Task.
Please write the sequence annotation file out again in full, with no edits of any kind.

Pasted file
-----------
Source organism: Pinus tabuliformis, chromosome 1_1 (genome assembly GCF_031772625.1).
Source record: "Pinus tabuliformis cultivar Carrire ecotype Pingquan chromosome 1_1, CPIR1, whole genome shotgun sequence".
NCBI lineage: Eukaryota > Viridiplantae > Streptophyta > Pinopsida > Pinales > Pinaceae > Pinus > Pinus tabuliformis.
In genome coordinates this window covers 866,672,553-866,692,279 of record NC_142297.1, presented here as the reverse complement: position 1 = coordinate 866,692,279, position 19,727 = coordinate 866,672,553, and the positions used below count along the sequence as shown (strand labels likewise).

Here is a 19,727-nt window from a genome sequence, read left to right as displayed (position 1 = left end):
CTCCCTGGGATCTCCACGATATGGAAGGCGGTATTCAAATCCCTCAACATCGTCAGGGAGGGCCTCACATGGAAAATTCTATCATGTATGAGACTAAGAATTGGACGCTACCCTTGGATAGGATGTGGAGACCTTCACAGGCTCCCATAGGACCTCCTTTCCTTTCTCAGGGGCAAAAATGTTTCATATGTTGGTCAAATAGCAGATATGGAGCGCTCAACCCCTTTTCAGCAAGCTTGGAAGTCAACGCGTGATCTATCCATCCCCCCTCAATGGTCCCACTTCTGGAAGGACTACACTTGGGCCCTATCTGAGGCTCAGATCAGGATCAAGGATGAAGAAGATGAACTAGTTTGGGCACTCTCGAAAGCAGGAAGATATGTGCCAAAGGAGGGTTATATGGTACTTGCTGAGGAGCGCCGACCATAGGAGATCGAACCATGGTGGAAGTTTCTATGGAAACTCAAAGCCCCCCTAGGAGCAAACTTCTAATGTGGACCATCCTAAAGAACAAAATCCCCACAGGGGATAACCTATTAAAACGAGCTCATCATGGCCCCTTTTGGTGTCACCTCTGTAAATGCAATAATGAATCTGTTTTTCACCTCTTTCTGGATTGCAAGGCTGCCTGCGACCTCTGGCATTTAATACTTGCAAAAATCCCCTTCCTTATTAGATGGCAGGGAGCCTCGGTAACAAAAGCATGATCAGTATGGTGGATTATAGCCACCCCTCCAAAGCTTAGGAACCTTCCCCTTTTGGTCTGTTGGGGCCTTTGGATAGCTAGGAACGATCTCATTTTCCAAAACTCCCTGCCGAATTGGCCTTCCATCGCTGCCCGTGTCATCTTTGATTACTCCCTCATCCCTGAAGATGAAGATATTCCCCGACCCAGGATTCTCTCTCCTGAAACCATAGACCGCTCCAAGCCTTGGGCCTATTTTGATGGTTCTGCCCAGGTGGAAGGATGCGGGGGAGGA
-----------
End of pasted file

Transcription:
Source organism: Pinus tabuliformis, chromosome 1_1 (genome assembly GCF_031772625.1).
Source record: "Pinus tabuliformis cultivar Carrire ecotype Pingquan chromosome 1_1, CPIR1, whole genome shotgun sequence".
NCBI lineage: Eukaryota > Viridiplantae > Streptophyta > Pinopsida > Pinales > Pinaceae > Pinus > Pinus tabuliformis.
In genome coordinates this window covers 866,672,553-866,692,279 of record NC_142297.1, presented here as the reverse complement: position 1 = coordinate 866,692,279, position 19,727 = coordinate 866,672,553, and the positions used below count along the sequence as shown (strand labels likewise).

Here is a 19,727-nt window from a genome sequence, read left to right as displayed (position 1 = left end):
CTCCCTGGGATCTCCACGATATGGAAGGCGGTATTCAAATCCCTCAACATCGTCAGGGAGGGCCTCACATGGAAAATTCTATCATGTATGAGACTAAGAATTGGACGCTACCCTTGGATAGGATGTGGAGACCTTCACAGGCTCCCATAGGACCTCCTTTCCTTTCTCAGGGGCAAAAATGTTTCATATGTTGGTCAAATAGCAGATATGGAGCGCTCAACCCCTTTTCAGCAAGCTTGGAAGTCAACGCGTGATCTATCCATCCCCCCTCAATGGTCCCACTTCTGGAAGGACTACACTTGGGCCCTATCTGAGGCTCAGATCAGGATCAAGGATGAAGAAGATGAACTAGTTTGGGCACTCTCGAAAGCAGGAAGATATGTGCCAAAGGAGGGTTATATGGTACTTGCTGAGGAGCGCCGACCATAGGAGATCGAACCATGGTGGAAGTTTCTATGGAAACTCAAAGCCCCCCTAGGAGCAAACTTCTAATGTGGACCATCCTAAAGAACAAAATCCCCACAGGGGATAACCTATTAAAACGAGCTCATCATGGCCCCTTTTGGTGTCACCTCTGTAAATGCAATAATGAATCTGTTTTTCACCTCTTTCTGGATTGCAAGGCTGCCTGCGACCTCTGGCATTTAATACTTGCAAAAATCCCCTTCCTTATTAGATGGCAGGGAGCCTCGGTAACAAAAGCATGATCAGTATGGTGGATTATAGCCACCCCTCCAAAGCTTAGGAACCTTCCCCTTTTGGTCTGTTGGGGCCTTTGGATAGCTAGGAACGATCTCATTTTCCAAAACTCCCTGCCGAATTGGCCTTCCATCGCTGCCCGTGTCATCTTTGATTACTCCCTCATCCCTGAAGATGAAGATATTCCCCGACCCAGGATTCTCTCTCCTGAAACCATAGACCGCTCCAAGCCTTGGGCCTATTTTGATGGTTCTGCCCAGGTGGAAGGATGCGGGGGAGGA